1. Decide on financial goals.
For some people, there’s nothing more appealing than saving for a three-bedroom house with a white-picket fence. Others dream of taking a trip around the world or a sabbatical from work. Choosing your own personal money goals makes it easier to work toward them.
2. Create a spending plan.
Most people spend about two-thirds of their income on three essentials: food, housing, and transportation. Then there are debt payments, savings, household costs, and optional items such as entertainment to consider. Create an annual budget by allocating spending goals for each category.
3. Resist retailers’ enticements.
Stores are in the business of getting us to spend money, but if we know their tricks, we can better resist the temptation. Rewards cards, enticing smells (such as cinnamon around the holidays), and short-term flash sales are a few of the techniques that retailers use; being aware of them can make it easier to just say “no.”
Written By: Kimberly Palmer. If you would like to continue reading, click here.
A zero percent introductory interest rate sounds great. So does a juicy rewards program. And who couldn’t use a sweet $100 sign-up bonus? We’ve all seen credit card commercials touting such offers, but most close with those dreaded words: “terms and conditions apply.”
Digesting the high volume of information contained in a credit card offer is not only time-consuming for many people but headache-inducing. Fortunately for consumers, credit card issuers must include a Schumer box in the terms and conditions, named for Sen. Charles Schumer, D-N.Y., which contains basic information in large type, including the card’s annual percentage rate. The Credit Card Accountability Responsibility and Disclosure Act of 2009 also gives credit card users legal protection from unfair practices. For example, issuers can’t raise the interest rate for the first 12 months after opening the account unless the cardholder is more than 60 days late on a minimum payment.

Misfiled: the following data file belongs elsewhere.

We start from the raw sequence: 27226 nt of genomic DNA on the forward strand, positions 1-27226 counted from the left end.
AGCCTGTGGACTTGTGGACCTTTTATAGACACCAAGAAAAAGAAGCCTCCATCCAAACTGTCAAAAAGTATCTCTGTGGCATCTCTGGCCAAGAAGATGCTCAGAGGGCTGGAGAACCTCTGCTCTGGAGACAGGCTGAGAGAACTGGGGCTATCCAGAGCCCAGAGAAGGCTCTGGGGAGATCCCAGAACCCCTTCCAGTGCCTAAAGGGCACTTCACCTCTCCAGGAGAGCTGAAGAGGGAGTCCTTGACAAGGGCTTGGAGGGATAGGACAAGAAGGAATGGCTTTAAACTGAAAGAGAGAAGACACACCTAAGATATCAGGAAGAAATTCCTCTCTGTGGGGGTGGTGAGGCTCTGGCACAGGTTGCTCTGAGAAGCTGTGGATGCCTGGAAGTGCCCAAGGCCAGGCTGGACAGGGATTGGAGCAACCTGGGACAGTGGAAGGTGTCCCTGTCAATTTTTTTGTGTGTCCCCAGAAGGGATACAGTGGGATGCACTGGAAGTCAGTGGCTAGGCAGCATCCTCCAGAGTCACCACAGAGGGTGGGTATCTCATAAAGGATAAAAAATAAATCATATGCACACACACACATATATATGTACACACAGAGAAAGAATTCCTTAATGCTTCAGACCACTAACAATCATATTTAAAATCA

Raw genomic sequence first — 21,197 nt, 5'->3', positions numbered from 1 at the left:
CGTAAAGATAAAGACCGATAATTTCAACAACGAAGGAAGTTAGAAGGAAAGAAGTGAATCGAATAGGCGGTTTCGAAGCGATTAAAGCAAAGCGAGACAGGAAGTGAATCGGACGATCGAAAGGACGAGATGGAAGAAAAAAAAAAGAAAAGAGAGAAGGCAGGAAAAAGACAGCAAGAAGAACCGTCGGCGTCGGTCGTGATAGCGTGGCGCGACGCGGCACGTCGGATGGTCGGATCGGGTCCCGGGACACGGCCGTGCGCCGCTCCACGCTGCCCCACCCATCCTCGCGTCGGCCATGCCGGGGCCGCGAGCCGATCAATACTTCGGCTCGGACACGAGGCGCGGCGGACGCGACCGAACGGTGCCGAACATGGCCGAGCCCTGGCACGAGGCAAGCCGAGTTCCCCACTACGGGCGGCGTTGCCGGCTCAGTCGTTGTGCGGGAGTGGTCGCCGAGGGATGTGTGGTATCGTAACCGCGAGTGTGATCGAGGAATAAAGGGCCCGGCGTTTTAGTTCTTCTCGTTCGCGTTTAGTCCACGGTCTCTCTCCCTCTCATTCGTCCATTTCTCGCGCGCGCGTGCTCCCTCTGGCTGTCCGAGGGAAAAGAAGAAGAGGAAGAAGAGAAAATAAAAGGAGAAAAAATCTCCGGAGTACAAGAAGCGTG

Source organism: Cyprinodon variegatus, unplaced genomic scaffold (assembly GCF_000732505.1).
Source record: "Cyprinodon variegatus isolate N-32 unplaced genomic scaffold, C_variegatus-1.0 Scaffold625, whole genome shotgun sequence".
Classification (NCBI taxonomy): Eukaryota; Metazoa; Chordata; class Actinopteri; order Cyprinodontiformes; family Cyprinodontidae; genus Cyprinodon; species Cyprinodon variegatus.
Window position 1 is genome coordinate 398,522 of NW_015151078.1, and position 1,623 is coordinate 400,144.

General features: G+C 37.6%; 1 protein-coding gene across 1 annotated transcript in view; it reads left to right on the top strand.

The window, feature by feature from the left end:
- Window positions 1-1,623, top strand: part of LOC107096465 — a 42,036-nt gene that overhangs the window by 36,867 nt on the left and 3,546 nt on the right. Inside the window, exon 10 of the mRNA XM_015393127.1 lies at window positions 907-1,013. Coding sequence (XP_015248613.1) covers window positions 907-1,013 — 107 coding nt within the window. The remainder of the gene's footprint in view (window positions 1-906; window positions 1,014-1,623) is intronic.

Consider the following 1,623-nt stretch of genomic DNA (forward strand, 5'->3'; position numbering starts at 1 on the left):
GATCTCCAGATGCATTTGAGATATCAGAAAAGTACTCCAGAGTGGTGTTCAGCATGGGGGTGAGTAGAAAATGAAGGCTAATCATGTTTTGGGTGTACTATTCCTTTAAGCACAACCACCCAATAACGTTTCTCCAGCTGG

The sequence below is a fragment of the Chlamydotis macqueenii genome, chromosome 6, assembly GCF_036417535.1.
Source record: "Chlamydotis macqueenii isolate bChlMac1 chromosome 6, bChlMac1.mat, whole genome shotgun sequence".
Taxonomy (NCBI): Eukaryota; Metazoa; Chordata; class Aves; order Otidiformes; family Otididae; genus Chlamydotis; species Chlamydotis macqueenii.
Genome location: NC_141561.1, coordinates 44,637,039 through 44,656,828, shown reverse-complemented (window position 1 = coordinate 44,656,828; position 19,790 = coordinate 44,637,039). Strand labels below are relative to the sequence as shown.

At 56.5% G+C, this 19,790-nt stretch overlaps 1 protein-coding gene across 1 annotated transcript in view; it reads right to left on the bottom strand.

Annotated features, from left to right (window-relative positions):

Despite these protections, long disclosure statements can be overwhelming, and the language can confuse the average consumer, says John Ulzheimer, president of consumer education at SmartCredit.com. “Even if they wrote them in fourth-grade English, I don’t know if people would take the time to read them or fully understand them,” he says.
Written By: Daniel Bortz. If you would like to continue reading, click here.
It used to be that spending money on status symbols for the sake of flaunting your wealth was an activity reserved for celebrities and millionaires. That has all changed. Conspicuous consumption, what was once referred to as “keeping up with the Joneses”, has brought the lifestyles of the rich and famous to suburbia.
Just as most people consider themselves to be above-average drivers, most people assume they aren’t the ones doing all this needless spending. They aren’t wearing ten pounds of gold chains, or gowns created by famous designers. Four-hundred-dollar haircuts, sprawling mansions, Rolls Royces and private planes aren’t in their budget, so they assume their spending is reasonable. However, a closer look at what you’re spending might put your own lifestyle in a different light.
The Trappings Of Success
The competition is on. Everyone is looking for the smallest phone, the cable provider with the most channels and the television with the biggest screen. Add in desktop computers and high-speed internet access and you’ve created a list of America’s growing “necessities”. According to a 2006 survey entitled “Necessity or Luxury” by the PewResearchCenter, 33% of Americans now view cable or satellite TV as a necessity. In 1996 that number was 17%. Also, 51% now can’t live without a home computer, up from 26% in ’96.
Written By: Lisa Smith. If you would like to continue reading, click here.